Health

One dose of Moderna vaccine is effective in preventing COVID-19 cases by up to 95 percent

Even one dose of Moderna‘s COVID-19 vaccine provides a person with significant protection from the virus, a study finds. 

A team of researchers at VA Boston Healthcare System in Massachusetts looked at healthcare workers at the hospital starting in December 2020.

They found that those received a single shot were 95 percent. less likely to contract the virus compared to unvaccinated colleagues. 

What’s more, only 39 people tested positive for the virus after one doses, half as many as in the unvaccinated group.  

Researchers say that the public should still get two doses, with protection being pushed up to about 96 percent, but that just one dose can still protect against severe disease and hospitalization.

A new study finds that people who have received just one dose of a COVID vaccine are less likely to contract the virus than their unvaccinated peers, with just one dose of the vaccine being able to reduce instances of the virus by 95 percent

For the study, published in JAMA Network Open, the team started collecting data on December 22, the first day the vaccine was made available to them.  

The hospital system received the Moderna vaccine, one of two available mRNA vaccines in the United States.

They counted people as unvaccinated until the day where they received the first shot of the vaccine, then they were moved to the vaccinated population.

Once a person received their second shot, usually 28 days after the first, they would be removed from the data. 

In total, 4028 employees were a part of the study, with 3,367 (83.6 percent) of the group having eventually received the vaccine.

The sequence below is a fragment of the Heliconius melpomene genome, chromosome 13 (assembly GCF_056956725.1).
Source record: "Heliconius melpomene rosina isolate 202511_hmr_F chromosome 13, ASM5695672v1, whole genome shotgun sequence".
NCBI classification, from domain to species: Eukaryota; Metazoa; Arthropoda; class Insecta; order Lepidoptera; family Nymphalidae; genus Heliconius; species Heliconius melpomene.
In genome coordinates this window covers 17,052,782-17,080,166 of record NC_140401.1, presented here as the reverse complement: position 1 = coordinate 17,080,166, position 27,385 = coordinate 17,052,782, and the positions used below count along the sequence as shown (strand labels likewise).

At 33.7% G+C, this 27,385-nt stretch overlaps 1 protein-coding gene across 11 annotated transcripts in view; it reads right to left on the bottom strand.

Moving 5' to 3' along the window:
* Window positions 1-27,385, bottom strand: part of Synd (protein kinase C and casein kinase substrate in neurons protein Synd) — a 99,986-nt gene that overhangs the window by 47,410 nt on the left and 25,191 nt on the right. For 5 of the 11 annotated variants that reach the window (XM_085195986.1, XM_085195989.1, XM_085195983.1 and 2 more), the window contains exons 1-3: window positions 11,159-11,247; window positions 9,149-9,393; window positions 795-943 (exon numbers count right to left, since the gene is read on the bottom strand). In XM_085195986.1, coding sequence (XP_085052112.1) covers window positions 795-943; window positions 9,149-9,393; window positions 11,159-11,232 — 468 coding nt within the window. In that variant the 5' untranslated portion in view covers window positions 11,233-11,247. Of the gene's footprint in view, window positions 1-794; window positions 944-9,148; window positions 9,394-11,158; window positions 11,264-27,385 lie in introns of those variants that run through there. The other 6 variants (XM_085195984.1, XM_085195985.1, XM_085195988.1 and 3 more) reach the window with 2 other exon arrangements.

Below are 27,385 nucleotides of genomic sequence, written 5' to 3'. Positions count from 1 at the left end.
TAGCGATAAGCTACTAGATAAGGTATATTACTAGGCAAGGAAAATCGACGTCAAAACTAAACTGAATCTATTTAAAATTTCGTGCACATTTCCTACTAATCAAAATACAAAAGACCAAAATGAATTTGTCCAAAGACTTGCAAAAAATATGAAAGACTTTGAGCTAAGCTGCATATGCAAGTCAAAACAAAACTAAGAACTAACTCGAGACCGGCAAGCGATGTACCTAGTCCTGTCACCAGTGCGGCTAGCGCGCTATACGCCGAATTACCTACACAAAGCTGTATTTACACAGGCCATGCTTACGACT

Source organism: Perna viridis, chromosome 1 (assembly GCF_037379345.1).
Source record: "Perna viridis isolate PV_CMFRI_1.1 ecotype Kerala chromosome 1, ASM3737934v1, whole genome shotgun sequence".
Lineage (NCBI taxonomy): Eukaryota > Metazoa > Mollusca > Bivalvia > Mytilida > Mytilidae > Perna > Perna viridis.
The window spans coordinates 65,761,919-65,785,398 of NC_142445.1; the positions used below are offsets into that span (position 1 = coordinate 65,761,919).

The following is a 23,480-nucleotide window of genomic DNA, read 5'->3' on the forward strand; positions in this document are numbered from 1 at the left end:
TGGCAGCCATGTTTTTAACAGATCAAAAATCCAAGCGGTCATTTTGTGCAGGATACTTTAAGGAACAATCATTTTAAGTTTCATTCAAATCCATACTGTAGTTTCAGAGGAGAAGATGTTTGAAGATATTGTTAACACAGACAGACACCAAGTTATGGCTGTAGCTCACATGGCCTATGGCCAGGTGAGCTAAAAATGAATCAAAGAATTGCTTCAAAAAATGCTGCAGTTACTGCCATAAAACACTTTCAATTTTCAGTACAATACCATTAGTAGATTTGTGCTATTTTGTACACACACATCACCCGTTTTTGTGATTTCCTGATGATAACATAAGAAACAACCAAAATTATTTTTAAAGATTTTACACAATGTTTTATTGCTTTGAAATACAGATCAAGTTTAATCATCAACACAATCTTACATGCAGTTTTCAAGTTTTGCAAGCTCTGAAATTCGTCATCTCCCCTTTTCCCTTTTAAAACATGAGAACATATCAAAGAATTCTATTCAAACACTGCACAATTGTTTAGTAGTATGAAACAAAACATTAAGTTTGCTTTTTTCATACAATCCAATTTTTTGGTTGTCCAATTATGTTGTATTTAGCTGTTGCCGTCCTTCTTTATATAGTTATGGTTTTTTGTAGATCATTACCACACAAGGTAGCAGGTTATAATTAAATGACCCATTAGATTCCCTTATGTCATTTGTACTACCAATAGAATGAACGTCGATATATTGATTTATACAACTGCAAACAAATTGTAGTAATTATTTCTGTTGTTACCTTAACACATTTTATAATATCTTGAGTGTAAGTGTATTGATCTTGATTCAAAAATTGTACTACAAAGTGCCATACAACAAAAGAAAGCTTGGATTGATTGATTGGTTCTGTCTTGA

Workers at the hospital system would be tested for COVID, whether vaccinated or not, if they showed symptoms of the virus or had a potential exposure.

All workers were also regularly tested as part of a routine COVID surveillance program.

In total, 107 cases were found in the hospital, with 39 (36.4 percent of all positive cases) positive COVID cases being among vaccinated employees and 68 (64.6 percent) among the unvaccinated. 

Seven cases (6.5 percent) discovered were found during routine surveillance.

Of all positive cases, 75 (73.5 percent) were symptomatic cases. 

Researchers found that as more time went on, the efficacy of the vaccine would improve.

Participants who were recently vaccinated were more likely to contract the virus than those who had been vaccinated for 28 days.

The Moderna vaccine is one of two available two-shot mRNA COVID vaccines

The Moderna vaccine is one of two available two-shot mRNA COVID vaccines 

Those who had been received their first dose 28 days ago, and were yet to receive a second dose, are believed to have 95 percent decreased risk of contracting the virus.

There are little gains in efficacy after the 28 day mark, though. 

The study, which is available in the Journal of the American Medical Association on Wednesday, is just the latest in a string of recent studies showing real world effectiveness of the COVID-19 vaccines.

A study from Israel last month found that healthcare workers who had received their second dose of the vaccine were 18 times less likely than their peers with only one dose to get the virus. 

It also found that less than 0.5 percent of vaccinated workers contracted the virus at all, and when they did they were less likely to exhibit symptoms. 

One dose of Moderna vaccine is effective in preventing COVID-19 cases by up to 95 percent

One dose of Moderna vaccine is effective in preventing COVID-19 cases by up to 95 percent

A study in New York City found that just 0.5 percent of people who had received both shots of the vaccine tested positive for the virus, and they had mild cases they easily recovered from. 

The data matches the expected 99.5 percent efficacy of the vaccines once someone is fully inoculated.

In the United States, more than 64 percent of adults have received at least one shot of the vaccine.

The country also reached the 600,000 dead mark from the pandemic earlier this week.  

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